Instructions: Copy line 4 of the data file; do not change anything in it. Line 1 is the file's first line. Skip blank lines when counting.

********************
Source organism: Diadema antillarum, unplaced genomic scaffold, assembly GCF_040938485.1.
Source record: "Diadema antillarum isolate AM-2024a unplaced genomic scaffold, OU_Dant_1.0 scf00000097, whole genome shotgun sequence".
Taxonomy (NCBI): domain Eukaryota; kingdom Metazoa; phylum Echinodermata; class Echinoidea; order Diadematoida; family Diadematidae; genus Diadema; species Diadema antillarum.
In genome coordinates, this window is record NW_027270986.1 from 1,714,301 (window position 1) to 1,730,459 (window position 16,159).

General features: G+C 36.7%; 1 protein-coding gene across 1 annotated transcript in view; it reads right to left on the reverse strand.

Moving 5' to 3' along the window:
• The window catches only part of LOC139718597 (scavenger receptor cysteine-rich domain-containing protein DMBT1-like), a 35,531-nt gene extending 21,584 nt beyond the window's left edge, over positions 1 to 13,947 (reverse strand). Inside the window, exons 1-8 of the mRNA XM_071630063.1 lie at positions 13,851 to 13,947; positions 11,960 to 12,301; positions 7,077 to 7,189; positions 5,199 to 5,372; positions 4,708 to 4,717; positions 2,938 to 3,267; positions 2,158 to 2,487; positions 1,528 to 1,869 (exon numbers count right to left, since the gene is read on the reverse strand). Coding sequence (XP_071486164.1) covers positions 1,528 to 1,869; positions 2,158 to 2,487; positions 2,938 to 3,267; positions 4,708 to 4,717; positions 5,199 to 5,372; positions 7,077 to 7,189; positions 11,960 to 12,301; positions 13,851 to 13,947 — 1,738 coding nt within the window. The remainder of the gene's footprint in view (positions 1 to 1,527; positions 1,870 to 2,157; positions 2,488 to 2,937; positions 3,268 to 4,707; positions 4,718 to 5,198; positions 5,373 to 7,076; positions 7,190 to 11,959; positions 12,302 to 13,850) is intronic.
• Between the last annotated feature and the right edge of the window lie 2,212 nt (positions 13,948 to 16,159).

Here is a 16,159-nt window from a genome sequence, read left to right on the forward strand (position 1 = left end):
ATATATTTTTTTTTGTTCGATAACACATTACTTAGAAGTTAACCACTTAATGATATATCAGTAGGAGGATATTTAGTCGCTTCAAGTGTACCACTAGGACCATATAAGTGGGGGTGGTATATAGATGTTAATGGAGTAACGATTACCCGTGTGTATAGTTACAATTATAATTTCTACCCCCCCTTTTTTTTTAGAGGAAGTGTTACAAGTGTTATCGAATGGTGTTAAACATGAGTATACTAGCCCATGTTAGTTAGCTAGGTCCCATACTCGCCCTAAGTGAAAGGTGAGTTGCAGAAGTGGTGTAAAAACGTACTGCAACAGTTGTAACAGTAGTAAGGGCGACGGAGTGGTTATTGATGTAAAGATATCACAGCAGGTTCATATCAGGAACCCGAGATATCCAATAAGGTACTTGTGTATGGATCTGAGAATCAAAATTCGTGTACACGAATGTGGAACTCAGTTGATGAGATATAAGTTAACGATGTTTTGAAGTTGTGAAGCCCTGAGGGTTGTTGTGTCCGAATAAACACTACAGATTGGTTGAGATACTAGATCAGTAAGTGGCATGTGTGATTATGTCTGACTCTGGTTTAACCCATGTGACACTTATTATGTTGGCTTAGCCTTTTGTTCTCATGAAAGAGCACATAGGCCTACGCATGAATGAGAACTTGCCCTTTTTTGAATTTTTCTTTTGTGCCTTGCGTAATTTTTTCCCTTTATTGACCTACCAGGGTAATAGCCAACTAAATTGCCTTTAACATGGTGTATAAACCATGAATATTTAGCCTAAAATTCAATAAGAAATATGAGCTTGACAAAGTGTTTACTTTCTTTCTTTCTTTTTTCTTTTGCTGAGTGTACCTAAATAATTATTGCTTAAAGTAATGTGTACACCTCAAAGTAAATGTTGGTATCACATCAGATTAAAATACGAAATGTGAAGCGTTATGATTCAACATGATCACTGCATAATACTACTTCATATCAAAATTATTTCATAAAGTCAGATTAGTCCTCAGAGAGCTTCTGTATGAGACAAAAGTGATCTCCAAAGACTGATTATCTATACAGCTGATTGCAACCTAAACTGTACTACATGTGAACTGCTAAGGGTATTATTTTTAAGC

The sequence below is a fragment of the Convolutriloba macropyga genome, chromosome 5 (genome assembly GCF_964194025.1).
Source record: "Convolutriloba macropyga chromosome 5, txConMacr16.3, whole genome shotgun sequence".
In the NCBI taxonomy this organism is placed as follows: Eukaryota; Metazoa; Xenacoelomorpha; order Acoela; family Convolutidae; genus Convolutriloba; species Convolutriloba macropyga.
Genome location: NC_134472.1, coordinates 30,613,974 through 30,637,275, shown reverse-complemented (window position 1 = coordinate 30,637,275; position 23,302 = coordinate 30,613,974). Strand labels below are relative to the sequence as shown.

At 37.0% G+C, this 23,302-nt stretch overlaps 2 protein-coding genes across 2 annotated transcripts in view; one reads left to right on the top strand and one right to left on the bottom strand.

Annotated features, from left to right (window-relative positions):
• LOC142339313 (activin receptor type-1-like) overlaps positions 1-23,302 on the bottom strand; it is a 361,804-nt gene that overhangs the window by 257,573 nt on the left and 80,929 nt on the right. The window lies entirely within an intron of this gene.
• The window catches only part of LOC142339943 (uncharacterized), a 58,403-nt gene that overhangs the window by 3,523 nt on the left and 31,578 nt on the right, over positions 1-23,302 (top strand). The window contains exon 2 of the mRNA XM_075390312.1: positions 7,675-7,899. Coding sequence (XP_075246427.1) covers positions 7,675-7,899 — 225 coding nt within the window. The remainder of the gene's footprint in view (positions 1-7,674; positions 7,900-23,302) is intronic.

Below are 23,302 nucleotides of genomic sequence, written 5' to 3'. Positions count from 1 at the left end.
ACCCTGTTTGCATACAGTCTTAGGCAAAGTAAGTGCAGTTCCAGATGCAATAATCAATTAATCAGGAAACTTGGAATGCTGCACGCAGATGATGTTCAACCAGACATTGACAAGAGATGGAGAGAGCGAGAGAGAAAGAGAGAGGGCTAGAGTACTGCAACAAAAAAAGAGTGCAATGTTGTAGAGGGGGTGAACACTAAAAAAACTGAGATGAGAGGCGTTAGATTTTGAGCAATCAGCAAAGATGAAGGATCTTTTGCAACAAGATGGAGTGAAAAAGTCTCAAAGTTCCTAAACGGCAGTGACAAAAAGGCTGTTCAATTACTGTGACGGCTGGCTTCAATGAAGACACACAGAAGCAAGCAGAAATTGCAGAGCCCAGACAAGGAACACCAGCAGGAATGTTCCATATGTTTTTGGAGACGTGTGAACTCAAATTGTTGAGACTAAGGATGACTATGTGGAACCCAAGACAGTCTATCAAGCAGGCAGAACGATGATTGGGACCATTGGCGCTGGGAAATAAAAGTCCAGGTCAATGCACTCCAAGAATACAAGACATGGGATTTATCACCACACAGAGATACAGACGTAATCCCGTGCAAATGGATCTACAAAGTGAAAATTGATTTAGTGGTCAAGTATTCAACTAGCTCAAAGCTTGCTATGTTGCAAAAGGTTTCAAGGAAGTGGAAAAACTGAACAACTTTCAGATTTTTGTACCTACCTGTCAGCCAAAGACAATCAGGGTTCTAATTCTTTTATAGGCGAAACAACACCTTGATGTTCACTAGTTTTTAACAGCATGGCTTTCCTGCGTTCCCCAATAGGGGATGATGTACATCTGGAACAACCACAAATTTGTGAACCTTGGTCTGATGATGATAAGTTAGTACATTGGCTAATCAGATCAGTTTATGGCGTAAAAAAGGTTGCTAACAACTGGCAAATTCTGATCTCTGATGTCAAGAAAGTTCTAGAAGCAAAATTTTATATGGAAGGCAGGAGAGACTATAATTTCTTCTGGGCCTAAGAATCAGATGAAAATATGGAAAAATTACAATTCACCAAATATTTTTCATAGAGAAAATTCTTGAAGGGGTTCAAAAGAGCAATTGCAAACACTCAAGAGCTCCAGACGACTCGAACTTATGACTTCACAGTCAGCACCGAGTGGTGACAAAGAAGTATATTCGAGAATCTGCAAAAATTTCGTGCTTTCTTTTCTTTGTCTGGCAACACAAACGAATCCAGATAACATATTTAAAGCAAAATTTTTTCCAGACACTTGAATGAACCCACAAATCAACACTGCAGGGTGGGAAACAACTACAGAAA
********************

In genome coordinates, this window is record NW_027270986.1 from 1,714,301 (window position 1) to 1,730,459 (window position 16,159).